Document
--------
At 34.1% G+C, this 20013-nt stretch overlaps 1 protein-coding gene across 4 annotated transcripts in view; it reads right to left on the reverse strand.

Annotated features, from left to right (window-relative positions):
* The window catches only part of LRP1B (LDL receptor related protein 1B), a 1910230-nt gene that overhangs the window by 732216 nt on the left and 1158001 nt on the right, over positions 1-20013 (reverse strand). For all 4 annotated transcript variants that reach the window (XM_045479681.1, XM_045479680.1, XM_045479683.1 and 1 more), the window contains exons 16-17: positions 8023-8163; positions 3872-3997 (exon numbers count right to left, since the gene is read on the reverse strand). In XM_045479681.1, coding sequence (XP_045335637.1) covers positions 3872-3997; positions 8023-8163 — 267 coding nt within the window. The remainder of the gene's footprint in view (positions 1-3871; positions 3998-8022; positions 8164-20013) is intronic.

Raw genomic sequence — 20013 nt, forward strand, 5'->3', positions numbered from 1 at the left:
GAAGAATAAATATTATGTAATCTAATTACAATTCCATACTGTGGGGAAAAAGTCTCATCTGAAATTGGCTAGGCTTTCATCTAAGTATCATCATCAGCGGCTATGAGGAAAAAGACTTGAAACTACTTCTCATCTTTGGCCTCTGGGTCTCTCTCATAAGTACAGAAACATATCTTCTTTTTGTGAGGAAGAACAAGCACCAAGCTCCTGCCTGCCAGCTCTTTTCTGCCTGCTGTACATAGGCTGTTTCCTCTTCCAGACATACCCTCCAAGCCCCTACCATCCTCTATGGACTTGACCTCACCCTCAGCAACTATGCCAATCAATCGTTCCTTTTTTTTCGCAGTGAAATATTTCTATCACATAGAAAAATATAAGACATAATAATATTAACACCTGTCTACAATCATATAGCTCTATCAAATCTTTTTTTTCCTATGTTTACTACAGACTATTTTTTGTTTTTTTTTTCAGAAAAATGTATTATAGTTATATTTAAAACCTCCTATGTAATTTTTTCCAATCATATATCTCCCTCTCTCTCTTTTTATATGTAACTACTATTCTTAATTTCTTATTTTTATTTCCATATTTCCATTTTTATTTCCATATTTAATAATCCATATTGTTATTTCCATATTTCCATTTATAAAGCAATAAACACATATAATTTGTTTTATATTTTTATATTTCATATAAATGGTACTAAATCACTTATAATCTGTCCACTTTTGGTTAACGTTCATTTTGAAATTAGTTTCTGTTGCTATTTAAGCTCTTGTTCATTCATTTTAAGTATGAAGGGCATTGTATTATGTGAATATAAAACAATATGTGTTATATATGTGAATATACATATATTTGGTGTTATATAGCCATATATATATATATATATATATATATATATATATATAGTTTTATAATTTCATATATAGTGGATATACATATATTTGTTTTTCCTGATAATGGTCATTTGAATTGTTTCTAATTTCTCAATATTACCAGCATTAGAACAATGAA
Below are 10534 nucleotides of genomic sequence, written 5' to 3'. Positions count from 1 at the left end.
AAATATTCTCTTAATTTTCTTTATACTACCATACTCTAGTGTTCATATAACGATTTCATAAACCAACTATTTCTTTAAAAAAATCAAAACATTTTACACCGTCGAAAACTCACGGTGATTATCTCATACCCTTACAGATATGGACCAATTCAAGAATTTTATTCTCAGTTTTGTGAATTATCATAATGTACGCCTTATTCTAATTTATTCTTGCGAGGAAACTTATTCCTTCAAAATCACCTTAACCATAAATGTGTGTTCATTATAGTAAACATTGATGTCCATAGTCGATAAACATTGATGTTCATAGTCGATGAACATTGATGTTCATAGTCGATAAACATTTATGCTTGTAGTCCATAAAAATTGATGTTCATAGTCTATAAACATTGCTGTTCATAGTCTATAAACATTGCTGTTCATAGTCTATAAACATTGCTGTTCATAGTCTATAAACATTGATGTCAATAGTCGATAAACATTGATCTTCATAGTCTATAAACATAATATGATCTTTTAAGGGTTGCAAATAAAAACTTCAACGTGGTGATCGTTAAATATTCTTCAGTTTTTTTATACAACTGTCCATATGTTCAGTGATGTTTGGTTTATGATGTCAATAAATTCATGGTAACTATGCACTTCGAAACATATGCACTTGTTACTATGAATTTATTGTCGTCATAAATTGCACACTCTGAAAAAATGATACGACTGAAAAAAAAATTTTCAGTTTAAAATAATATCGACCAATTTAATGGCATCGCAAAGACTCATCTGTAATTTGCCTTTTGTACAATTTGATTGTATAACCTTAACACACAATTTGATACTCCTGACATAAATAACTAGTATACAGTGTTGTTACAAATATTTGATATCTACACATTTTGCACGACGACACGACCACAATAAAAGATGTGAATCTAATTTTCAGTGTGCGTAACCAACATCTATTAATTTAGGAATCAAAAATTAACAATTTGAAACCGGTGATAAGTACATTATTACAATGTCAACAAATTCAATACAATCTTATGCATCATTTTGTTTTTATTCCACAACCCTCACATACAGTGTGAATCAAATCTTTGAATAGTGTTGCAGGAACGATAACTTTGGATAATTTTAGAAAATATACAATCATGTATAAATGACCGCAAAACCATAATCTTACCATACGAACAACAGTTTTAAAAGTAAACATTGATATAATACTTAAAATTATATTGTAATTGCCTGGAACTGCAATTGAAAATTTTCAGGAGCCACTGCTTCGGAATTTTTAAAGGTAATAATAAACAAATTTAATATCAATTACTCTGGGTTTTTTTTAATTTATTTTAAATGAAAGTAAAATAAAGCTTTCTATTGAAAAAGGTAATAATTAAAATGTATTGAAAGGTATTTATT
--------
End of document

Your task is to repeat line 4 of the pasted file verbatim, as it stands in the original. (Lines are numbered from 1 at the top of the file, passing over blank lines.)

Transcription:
Raw genomic sequence — 20013 nt, forward strand, 5'->3', positions numbered from 1 at the left: